A - If you do not show up for jury duty and you have not been excused beforehand, you may be arrested. You will be brought before the court to tell the judge why you did not show up. The judge may fine you up to $1,000. Click here to read more about failing to appear for jury duty.

If an emergency prevents you from showing up, you should contact the court as soon as possible. You will find the phone number for the court administration office and the jury coordinator on your Juror Summons, or look under ‘Courts’ in the government section of the telephone book, or online at courts.ns.ca

Q- Can my employer fire me for taking time off for jury duty?

A - When you have been called to jury duty, your employer must, by law (Nova Scotia Labour Standards Code), give you an unpaid leave of absence from work for as long as you are needed. This may be a few hours, a day, several days or months during the jury term. Your employer must keep your job open for you.

When you return to work, your employer is not allowed to demote you or to decrease your wages because you were required for jury duty. However, your employer does not have to pay you for the time you are away from work, unless it is a term of your employment contract, although many employers are willing to do so.  Speak with your employer.  If you are having difficulty getting the time off, contact Nova Scotia Labour Standards at 1 888 315-0110 or 902-424-4311.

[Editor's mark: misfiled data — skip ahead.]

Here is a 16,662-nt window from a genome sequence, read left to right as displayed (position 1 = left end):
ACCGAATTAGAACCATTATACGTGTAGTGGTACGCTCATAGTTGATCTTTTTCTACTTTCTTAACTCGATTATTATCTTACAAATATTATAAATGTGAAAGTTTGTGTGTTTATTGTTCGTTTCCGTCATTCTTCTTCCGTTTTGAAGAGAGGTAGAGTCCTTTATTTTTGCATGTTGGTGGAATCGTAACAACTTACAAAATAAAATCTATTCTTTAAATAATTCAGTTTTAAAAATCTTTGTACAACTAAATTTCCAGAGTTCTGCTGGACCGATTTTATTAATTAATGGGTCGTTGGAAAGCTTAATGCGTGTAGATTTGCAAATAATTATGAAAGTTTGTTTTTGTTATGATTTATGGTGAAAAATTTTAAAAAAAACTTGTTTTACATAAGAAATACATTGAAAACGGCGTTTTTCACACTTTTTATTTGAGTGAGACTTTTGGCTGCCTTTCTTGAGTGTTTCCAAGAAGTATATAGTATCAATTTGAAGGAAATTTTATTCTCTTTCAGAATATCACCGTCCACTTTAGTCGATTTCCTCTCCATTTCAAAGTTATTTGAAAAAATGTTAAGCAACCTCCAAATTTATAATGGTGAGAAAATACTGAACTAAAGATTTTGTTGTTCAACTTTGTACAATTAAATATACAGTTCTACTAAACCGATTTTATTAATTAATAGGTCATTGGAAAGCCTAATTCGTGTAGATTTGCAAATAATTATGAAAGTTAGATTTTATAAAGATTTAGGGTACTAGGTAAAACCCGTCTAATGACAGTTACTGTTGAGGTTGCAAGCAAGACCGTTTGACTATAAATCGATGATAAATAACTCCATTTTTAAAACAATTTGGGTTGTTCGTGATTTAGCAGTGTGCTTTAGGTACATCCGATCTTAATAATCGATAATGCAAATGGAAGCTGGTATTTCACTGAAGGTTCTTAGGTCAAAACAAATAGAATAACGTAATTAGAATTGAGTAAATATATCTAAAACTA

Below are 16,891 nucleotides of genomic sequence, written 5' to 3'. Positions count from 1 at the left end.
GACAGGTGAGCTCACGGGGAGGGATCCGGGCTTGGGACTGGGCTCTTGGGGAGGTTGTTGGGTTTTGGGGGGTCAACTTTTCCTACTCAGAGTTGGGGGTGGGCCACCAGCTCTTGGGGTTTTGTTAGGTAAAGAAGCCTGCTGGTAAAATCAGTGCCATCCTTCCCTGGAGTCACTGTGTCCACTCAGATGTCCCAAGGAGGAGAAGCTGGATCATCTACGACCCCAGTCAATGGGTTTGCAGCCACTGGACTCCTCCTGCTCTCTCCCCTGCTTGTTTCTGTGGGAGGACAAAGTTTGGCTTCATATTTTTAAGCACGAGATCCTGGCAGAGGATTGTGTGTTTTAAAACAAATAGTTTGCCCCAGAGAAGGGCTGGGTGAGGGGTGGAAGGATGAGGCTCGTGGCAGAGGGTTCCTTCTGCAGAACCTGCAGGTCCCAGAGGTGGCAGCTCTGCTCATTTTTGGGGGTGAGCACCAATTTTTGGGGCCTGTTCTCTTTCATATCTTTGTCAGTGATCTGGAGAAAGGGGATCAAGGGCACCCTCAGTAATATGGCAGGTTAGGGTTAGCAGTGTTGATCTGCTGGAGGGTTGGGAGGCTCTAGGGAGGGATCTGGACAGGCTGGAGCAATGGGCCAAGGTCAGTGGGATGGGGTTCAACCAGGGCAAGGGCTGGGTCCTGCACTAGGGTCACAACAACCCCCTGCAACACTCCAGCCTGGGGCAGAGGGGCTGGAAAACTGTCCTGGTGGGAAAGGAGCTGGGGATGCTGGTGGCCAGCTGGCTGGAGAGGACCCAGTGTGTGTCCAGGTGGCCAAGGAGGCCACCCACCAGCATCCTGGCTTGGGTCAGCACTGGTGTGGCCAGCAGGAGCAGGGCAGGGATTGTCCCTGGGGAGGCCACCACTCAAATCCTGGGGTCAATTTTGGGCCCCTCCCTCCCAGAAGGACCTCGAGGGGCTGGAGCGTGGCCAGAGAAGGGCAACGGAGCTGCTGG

Q - What kind of cases do juries hear?

A -Your Juror Summons  may or may not tell you if you are being called for a civil jury term or a criminal jury term, or both.

Most jury terms in Nova Scotia are for criminal cases. A criminal case is one in which the Crown is trying to prove beyond a reasonable doubt that the person charged with the crime is guilty. The Crown represents the interests of the general public. Some examples of criminal trials which might have a jury are murder, attempted murder, serious assaults, and robbery.

In a civil trial, the jury has to settle a private dispute between two parties. Lawyers involved represent the interests of the private parties involved in the dispute.  The plaintiff must prove his or her case on the balance of probabilities. Some examples of civil trials which might have a jury are land disputes, personal injury claims, claims for defamation (libel, slander) and claims of false arrest.

Q - Will I be paid for jury duty?

A - If you are selected for jury duty you will receive $40 a day, plus a travel allowance of 20 cents per kilometre for each trip to the courtroom. Your parking will be paid only if you are selected as a juror. You have to provide your own meals. If you have to stay overnight in a hotel while the jury is in the process of reaching a verdict (decision), your meals and hotel room will be paid.